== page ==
Marine Corps declared F-35B operational

Marine Corps declared F-35B operational

Two F-35B Lightning II Joint Strike Fighters complete vertical landings aboard the USS Wasp (LHD-1) during the opening day of the first session of operational testing, May 18, 2015. As the future of Marine Corps aviation, the F-35B will eventually replace all aircraft from three legacy Marine Corps platforms: the AV-8B Harrier, the F/A-18 Hornet and the EA-6B Prowler. The aircraft are stationed with Marine Fighter Attack Training Squadron 501, Marine Aircraft Group 31, 2nd Marine Aircraft Wing, Beaufort, South Carolina and Marine Fighter Attack Squadron 121, Marine Aircraft Group 13, 3rd Marine Aircraft Wing, Yuma, Arizona. Marine Corps photo by LCpl Remington Hall.

WASHINGTON (July 31, 2015) -- The U.S. Marine Corps' F-35B Lightning II aircraft reached initial operational capability today with a squadron of 10 F-35Bs ready for worldwide deployment.

Marine Fighter Attack Squadron 121 (VMFA-121), based in Yuma, Arizona, is the first squadron in military history to become operational with an F-35 variant, following a five-day Operational Readiness Inspection (ORI), which concluded July 17.

"I am pleased to announce that VMFA-121 has achieved initial operational capability in the F-35B, as defined by requirements outlined in the June 2014 Joint Report to Congressional Defense Committees," said Gen Joseph Dunford, Commandant of the Marine Corps. "VMFA-121 has ten aircraft in the Block 2B configuration with the requisite performance envelope and weapons clearances, to include the training, sustainment capabilities, and infrastructure to deploy to an austere site or a ship. It is capable of conducting close air support, offensive and defensive counter air, air interdiction, assault support escort and armed reconnaissance as part of a Marine Air Ground Task Force, or in support of the Joint Force."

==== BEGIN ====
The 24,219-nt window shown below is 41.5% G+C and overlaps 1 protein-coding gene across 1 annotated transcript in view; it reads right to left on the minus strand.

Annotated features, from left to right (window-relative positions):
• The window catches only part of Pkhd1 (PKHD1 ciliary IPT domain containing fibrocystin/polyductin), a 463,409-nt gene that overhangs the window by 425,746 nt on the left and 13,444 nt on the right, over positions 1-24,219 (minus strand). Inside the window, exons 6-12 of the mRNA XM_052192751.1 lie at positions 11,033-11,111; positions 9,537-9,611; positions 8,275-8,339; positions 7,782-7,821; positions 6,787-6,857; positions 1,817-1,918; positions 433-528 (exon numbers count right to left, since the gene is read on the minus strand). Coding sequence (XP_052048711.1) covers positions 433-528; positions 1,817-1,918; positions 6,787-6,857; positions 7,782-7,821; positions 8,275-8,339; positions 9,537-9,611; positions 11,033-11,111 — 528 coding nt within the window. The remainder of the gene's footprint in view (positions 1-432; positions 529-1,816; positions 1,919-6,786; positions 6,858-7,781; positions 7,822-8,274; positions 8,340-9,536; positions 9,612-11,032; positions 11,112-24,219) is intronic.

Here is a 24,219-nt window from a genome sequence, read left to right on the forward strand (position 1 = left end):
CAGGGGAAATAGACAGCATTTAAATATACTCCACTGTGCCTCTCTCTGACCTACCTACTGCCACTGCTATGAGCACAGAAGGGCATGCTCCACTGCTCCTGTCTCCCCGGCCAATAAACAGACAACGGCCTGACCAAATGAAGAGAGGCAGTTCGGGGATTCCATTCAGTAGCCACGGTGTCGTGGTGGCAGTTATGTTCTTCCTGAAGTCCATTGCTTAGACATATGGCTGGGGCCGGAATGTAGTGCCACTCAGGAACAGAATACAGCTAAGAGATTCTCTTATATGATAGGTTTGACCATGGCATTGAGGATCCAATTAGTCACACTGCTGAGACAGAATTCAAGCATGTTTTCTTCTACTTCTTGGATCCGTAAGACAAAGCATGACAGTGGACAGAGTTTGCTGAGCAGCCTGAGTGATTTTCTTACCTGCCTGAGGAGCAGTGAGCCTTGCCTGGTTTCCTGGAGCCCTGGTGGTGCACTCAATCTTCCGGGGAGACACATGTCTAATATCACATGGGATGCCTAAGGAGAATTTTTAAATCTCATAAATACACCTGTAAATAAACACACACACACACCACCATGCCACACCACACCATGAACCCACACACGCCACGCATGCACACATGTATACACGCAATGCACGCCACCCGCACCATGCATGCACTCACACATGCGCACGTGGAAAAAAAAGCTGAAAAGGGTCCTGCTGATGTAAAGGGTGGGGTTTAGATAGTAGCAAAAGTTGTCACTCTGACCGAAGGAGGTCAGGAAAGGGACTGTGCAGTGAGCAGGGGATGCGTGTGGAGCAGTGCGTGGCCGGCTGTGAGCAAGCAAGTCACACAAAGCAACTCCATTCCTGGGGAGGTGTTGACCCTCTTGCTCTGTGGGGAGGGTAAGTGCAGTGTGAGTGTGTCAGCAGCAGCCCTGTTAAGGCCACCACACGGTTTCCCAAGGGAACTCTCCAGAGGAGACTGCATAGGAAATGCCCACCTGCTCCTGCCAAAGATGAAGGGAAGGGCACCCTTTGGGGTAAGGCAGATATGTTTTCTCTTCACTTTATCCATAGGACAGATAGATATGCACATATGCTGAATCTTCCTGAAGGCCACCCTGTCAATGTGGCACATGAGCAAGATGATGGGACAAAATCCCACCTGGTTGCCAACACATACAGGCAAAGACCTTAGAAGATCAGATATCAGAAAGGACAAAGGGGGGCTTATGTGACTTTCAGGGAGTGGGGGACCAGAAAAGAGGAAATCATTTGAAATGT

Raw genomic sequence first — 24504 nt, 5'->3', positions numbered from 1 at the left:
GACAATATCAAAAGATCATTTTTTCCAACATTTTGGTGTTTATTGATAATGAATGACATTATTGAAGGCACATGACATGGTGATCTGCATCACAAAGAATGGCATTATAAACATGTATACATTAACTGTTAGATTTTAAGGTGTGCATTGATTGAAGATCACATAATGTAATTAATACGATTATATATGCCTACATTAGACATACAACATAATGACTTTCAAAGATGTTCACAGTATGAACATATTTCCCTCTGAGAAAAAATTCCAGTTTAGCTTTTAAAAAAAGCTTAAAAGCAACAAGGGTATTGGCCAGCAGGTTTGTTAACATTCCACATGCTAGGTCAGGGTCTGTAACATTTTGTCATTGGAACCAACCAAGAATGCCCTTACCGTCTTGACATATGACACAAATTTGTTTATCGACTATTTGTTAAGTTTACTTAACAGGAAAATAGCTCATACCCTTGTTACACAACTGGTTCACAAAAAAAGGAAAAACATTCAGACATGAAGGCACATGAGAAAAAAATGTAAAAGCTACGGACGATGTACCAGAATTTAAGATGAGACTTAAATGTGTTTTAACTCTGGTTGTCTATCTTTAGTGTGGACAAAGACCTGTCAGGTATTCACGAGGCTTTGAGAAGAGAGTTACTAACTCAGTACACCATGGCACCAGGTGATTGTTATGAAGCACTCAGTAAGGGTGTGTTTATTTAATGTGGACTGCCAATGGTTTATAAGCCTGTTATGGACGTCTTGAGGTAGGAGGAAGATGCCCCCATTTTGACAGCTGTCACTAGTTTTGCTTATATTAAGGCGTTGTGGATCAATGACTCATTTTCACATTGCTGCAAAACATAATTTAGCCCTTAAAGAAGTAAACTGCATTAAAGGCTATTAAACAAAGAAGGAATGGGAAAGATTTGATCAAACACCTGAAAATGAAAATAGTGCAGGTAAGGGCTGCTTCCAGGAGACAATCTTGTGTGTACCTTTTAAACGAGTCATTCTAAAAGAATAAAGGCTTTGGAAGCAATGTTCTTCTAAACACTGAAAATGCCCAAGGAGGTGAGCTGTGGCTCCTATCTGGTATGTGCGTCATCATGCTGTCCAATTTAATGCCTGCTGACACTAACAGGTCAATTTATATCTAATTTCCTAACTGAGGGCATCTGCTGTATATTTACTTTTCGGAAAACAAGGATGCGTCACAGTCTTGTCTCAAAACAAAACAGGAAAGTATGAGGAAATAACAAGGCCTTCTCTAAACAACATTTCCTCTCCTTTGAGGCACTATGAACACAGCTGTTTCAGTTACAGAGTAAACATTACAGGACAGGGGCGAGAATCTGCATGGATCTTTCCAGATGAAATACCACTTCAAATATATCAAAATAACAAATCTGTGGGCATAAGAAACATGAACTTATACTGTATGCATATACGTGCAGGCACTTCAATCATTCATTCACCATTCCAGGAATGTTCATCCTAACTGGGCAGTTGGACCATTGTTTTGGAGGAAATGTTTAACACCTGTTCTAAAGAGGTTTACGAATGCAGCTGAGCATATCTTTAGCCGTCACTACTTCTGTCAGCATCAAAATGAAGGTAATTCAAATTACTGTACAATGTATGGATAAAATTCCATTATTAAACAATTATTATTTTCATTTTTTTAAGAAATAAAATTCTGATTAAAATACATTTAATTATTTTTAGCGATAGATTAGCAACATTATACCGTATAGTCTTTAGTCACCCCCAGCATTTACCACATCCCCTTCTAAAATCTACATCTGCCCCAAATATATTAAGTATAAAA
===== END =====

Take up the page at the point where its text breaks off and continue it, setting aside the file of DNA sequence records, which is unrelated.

Dunford stated that he has his full confidence in the F-35B's ability to support Marines in combat, predicated on years of concurrent developmental testing and operational flying.

"Prior to declaring IOC, we have conducted flight operations for seven weeks at sea aboard an L-Class carrier, participated in multiple large force exercises, and executed a recent operational evaluation which included multiple live ordnance sorties," said Dunford. "The F-35B's ability to conduct operations from expeditionary airstrips or sea-based carriers provides our Nation with its first 5th generation strike fighter, which will transform the way we fight and win."

As the future of Marine Corps tactical aviation, the F-35 will eventually replace three legacy platforms: The AV-8B Harrier, the F/A-18 Hornet, and the EA-6B Prowler.

"The success of VMFA-121 is a reflection of the hard work and effort by the Marines in the squadron, those involved in the program over many years, and the support we have received from across the Department of the Navy, the Joint Program Office, our industry partners, and the Under Secretary of Defense. Achieving IOC has truly been a team effort," concluded Dunford.

The U.S. Marine Corps has trained and qualified more than 50 Marine F-35B pilots and certified about 500 maintenance personnel to assume autonomous, organic-level maintenance support for the F-35B.

VMFA-121's transition will be followed by Marine Attack Squadron 211 (VMA-211), an AV-8B squadron, which is scheduled to transition to the F-35B in fiscal year 2016. In 2018, Marine Fighter Attack Squadron 122 (VMFA-122), an F-18 Hornet squadron, will conduct its transition.

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